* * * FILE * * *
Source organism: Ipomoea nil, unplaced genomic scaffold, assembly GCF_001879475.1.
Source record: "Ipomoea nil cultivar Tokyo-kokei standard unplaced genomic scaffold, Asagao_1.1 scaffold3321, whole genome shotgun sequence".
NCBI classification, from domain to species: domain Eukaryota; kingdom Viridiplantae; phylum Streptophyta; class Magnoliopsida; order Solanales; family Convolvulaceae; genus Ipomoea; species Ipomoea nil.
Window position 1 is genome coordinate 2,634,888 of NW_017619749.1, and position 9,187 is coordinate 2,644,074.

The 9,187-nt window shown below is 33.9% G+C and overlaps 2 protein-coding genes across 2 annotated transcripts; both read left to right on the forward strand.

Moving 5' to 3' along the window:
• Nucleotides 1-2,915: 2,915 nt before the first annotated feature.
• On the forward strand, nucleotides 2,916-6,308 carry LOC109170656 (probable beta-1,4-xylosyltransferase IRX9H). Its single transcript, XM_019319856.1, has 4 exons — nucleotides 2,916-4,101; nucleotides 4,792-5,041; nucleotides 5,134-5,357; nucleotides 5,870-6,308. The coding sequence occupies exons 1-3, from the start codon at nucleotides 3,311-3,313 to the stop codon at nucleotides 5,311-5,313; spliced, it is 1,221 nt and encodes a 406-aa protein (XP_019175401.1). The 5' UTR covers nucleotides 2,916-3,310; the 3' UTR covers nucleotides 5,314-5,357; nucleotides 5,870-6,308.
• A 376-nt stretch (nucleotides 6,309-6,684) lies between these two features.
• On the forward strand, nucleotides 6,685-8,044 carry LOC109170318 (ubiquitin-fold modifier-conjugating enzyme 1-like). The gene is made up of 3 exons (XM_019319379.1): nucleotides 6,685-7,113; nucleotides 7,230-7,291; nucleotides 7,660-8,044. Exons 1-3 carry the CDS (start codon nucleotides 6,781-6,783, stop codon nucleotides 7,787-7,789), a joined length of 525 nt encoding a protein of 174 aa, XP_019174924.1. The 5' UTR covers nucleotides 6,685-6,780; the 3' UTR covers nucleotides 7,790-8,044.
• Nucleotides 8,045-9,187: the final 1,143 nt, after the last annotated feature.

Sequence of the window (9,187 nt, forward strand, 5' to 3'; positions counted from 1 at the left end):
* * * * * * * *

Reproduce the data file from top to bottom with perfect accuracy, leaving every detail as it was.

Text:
Source organism: Ipomoea nil, unplaced genomic scaffold, assembly GCF_001879475.1.
Source record: "Ipomoea nil cultivar Tokyo-kokei standard unplaced genomic scaffold, Asagao_1.1 scaffold3321, whole genome shotgun sequence".
NCBI classification, from domain to species: domain Eukaryota; kingdom Viridiplantae; phylum Streptophyta; class Magnoliopsida; order Solanales; family Convolvulaceae; genus Ipomoea; species Ipomoea nil.
Window position 1 is genome coordinate 2,634,888 of NW_017619749.1, and position 9,187 is coordinate 2,644,074.

The 9,187-nt window shown below is 33.9% G+C and overlaps 2 protein-coding genes across 2 annotated transcripts; both read left to right on the forward strand.

Moving 5' to 3' along the window:
• Nucleotides 1-2,915: 2,915 nt before the first annotated feature.
• On the forward strand, nucleotides 2,916-6,308 carry LOC109170656 (probable beta-1,4-xylosyltransferase IRX9H). Its single transcript, XM_019319856.1, has 4 exons — nucleotides 2,916-4,101; nucleotides 4,792-5,041; nucleotides 5,134-5,357; nucleotides 5,870-6,308. The coding sequence occupies exons 1-3, from the start codon at nucleotides 3,311-3,313 to the stop codon at nucleotides 5,311-5,313; spliced, it is 1,221 nt and encodes a 406-aa protein (XP_019175401.1). The 5' UTR covers nucleotides 2,916-3,310; the 3' UTR covers nucleotides 5,314-5,357; nucleotides 5,870-6,308.
• A 376-nt stretch (nucleotides 6,309-6,684) lies between these two features.
• On the forward strand, nucleotides 6,685-8,044 carry LOC109170318 (ubiquitin-fold modifier-conjugating enzyme 1-like). The gene is made up of 3 exons (XM_019319379.1): nucleotides 6,685-7,113; nucleotides 7,230-7,291; nucleotides 7,660-8,044. Exons 1-3 carry the CDS (start codon nucleotides 6,781-6,783, stop codon nucleotides 7,787-7,789), a joined length of 525 nt encoding a protein of 174 aa, XP_019174924.1. The 5' UTR covers nucleotides 6,685-6,780; the 3' UTR covers nucleotides 7,790-8,044.
• Nucleotides 8,045-9,187: the final 1,143 nt, after the last annotated feature.

Sequence of the window (9,187 nt, forward strand, 5' to 3'; positions counted from 1 at the left end):